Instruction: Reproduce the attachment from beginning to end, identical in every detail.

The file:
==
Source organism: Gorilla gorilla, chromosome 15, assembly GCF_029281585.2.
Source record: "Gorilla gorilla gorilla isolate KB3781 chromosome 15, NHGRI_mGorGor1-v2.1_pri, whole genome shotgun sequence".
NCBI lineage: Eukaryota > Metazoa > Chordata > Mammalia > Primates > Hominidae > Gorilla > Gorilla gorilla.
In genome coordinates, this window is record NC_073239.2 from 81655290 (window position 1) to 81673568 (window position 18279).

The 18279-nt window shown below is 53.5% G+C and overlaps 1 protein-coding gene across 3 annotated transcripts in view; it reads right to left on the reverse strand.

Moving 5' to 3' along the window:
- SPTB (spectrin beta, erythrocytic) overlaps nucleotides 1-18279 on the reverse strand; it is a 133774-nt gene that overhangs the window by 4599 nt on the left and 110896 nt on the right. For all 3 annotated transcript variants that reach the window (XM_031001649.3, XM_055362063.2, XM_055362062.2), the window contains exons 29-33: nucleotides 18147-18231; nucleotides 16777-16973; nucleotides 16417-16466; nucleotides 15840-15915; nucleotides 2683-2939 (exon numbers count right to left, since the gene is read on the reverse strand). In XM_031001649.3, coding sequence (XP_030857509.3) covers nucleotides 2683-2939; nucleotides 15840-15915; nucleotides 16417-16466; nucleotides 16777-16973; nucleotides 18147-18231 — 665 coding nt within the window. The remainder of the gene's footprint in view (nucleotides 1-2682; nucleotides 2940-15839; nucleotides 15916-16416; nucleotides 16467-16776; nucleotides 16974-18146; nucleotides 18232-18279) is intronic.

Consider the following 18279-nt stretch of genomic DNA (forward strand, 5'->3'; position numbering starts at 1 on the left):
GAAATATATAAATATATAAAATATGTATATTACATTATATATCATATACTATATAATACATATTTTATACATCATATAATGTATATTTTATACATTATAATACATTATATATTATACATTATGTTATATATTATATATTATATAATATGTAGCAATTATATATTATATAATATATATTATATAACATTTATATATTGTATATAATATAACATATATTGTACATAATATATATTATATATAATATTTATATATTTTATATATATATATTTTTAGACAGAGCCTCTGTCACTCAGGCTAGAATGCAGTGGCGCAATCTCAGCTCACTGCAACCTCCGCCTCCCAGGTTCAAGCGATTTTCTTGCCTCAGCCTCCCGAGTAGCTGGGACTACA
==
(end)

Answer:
Source organism: Gorilla gorilla, chromosome 15, assembly GCF_029281585.2.
Source record: "Gorilla gorilla gorilla isolate KB3781 chromosome 15, NHGRI_mGorGor1-v2.1_pri, whole genome shotgun sequence".
NCBI lineage: Eukaryota > Metazoa > Chordata > Mammalia > Primates > Hominidae > Gorilla > Gorilla gorilla.
In genome coordinates, this window is record NC_073239.2 from 81655290 (window position 1) to 81673568 (window position 18279).

The 18279-nt window shown below is 53.5% G+C and overlaps 1 protein-coding gene across 3 annotated transcripts in view; it reads right to left on the reverse strand.

Moving 5' to 3' along the window:
- SPTB (spectrin beta, erythrocytic) overlaps nucleotides 1-18279 on the reverse strand; it is a 133774-nt gene that overhangs the window by 4599 nt on the left and 110896 nt on the right. For all 3 annotated transcript variants that reach the window (XM_031001649.3, XM_055362063.2, XM_055362062.2), the window contains exons 29-33: nucleotides 18147-18231; nucleotides 16777-16973; nucleotides 16417-16466; nucleotides 15840-15915; nucleotides 2683-2939 (exon numbers count right to left, since the gene is read on the reverse strand). In XM_031001649.3, coding sequence (XP_030857509.3) covers nucleotides 2683-2939; nucleotides 15840-15915; nucleotides 16417-16466; nucleotides 16777-16973; nucleotides 18147-18231 — 665 coding nt within the window. The remainder of the gene's footprint in view (nucleotides 1-2682; nucleotides 2940-15839; nucleotides 15916-16416; nucleotides 16467-16776; nucleotides 16974-18146; nucleotides 18232-18279) is intronic.

Consider the following 18279-nt stretch of genomic DNA (forward strand, 5'->3'; position numbering starts at 1 on the left):
GAAATATATAAATATATAAAATATGTATATTACATTATATATCATATACTATATAATACATATTTTATACATCATATAATGTATATTTTATACATTATAATACATTATATATTATACATTATGTTATATATTATATATTATATAATATGTAGCAATTATATATTATATAATATATATTATATAACATTTATATATTGTATATAATATAACATATATTGTACATAATATATATTATATATAATATTTATATATTTTATATATATATATTTTTAGACAGAGCCTCTGTCACTCAGGCTAGAATGCAGTGGCGCAATCTCAGCTCACTGCAACCTCCGCCTCCCAGGTTCAAGCGATTTTCTTGCCTCAGCCTCCCGAGTAGCTGGGACTACA